The Lost Garden by Dana Gioia

The Lost Garden

If ever we see those gardens again, The summer will be gone—at least our summer. Some other mockingbird will concertize Among the mulberries, and other vines Will climb the high brick wall to disappear.

How many footpaths crossed the old estate— The gracious acreage of a grander age— So many trees to kiss or argue under, And greenery enough for any mood. What pleasure to be sad in such surroundings.

At least in retrospect. For even sorrow Seems bearable when studied at a distance, And if we speak of private suffering, The pain becomes part of a well-turned tale Describing someone else who shares our name.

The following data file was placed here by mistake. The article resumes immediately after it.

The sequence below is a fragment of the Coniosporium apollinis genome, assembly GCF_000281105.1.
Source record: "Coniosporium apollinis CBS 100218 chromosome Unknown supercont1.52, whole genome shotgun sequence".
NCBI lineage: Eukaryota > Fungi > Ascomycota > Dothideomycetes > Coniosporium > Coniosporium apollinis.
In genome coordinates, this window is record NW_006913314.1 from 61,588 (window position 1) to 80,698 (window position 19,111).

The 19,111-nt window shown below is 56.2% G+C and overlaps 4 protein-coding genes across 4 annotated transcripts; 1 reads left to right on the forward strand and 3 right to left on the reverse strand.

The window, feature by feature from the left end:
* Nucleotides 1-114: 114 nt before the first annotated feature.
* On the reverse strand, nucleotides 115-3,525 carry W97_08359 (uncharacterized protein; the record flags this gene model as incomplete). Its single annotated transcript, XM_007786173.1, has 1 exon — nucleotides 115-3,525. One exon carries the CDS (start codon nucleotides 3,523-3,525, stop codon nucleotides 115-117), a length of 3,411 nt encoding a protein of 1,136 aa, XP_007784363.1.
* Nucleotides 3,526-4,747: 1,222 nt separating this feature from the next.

Still, thinking of you, I sometimes play a game. What if we had walked a different path one day, Would some small incident have nudged us elsewhere The way a pebble tossed into a brook Might change the course a hundred miles downstream?

The trick is making memory a blessing, To learn by loss the cool subtraction of desire, Of wanting nothing more than what has been, To know the past forever lost, yet seeing Behind the wall a garden still in blossom.

From Interrogations at Noon

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